"When we're trying for increased student achievement, a quality staff ought to be a paramount concern," Bjork said.
Bjork pulled no punches when he said Mercer Human Resources Consulting, the state's actuarial firm, gave the state "bad advice" in the late 1990s that led the state to lower the employer contribution rate to PERS.
Fortunately, he said, the TRS board resisted the call to reduce contributions or that program might be even further behind.
"Mercer should have ad-vised the state not to make the reduction," he said, adding that the Legislature pushed for it.
Company spokesperson Stephanie Poe in Mercer's Washington, D.C., office said the company would not comment.
"Mercer policy provides that we may not discuss the specifics of a client relationship, or the services provided there under, with anyone other than the client," Poe said.
Rather than creating still another tier and offering future employees even less incentive to come and teach or work in education in Alaska, the state should focus attention on containing healthcare costs themselves, Bjork said.
NEA-Alaska has its own healthcare insurance program but uses many of the same healthcare providers, he said. The state's costs are increasing 3 percent to 5 percent faster than those seen in the union program, Bjork said.
"It should be illogical that their costs should be so much higher," he said, adding that the real fix lies in instituting managed care to get a handle on costs.
According to an NEA-Alaska Web site bulletin posted just prior to Friday's PERS-TRS board meetings, the new tiers would contribute little or nothing to the current system but would funnel the bulk of new contributions into individual accounts that could be withdrawn when an employee resigns or retires, thus eroding the financial viability of the system as a whole.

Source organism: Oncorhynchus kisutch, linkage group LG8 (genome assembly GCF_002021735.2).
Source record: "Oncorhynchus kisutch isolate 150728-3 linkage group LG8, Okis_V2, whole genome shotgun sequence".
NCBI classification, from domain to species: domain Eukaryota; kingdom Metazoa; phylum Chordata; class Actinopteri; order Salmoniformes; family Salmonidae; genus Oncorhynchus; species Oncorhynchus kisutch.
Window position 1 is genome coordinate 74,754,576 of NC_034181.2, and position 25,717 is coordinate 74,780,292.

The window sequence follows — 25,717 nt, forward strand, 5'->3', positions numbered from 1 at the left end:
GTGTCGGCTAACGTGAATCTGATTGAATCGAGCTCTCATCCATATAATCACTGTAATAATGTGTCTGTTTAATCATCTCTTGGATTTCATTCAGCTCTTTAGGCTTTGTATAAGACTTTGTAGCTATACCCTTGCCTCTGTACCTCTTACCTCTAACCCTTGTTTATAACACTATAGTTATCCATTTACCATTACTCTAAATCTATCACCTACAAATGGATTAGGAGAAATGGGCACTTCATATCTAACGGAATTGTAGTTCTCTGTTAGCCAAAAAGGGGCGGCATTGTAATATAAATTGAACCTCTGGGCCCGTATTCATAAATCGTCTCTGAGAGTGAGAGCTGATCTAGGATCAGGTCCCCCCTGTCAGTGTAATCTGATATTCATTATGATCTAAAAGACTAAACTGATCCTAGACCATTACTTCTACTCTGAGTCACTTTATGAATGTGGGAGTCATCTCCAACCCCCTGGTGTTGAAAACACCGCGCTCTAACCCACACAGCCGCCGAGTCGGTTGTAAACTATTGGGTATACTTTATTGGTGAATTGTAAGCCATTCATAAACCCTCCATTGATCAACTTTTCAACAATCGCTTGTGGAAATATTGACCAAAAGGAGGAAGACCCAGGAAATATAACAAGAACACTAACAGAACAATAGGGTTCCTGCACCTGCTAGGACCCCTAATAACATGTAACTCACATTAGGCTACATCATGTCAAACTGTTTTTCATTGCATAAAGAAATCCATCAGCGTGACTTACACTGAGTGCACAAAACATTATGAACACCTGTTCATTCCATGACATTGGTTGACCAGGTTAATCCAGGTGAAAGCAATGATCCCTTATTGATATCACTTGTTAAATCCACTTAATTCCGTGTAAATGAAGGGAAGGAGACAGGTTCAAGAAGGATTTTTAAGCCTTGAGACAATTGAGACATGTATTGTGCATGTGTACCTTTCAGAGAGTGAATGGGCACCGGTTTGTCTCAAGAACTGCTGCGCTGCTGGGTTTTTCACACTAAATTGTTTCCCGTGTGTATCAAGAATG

The union also said Gov. Frank Murkowski seemed determined to get the state out of the retirement and health insurance field by putting the burden on employees, likening the effort to "the raw deal" promoted by those looking to privatize Social Security.
"Rather than deal with the health insurance issues we all face, the state is saying we'd rather be out of the business," Bjork said. "Until we are in a posture where we aren't importing 75 percent of new teachers, we need to have a competitive system. We need to manage those costs. It is just irresponsible not to do that better."
NEA blamed "short-sighted and faulty management decisions," errant actuarial assumptions and "shockingly inept" efforts at healthcare cost containment for the decrease in funding rates to PERS and TRS.
Asked if the state was eying getting out of the health insurance business as Bjork alleged, Department of Administration Commissioner Ray Matiashowski said, "Heavens no!"
He also said it was difficult to hear criticisms about the yearlong analysis of possible new tiers. There has never been such a thorough effort to solicit input from stakeholders, including employees, he said.
"This was a very constructive approach and a thoughtful analysis a well thought-out program," he said. "It got significant input from employees and employers. There was no preconceived notion going in. We are mandated and committed to the long-term soundness of these funds."
The commissioner also said that as far as a future tier giving employees the ability to take individual accounts with them if they leave, most younger workers these days want just that kind of portability, he said.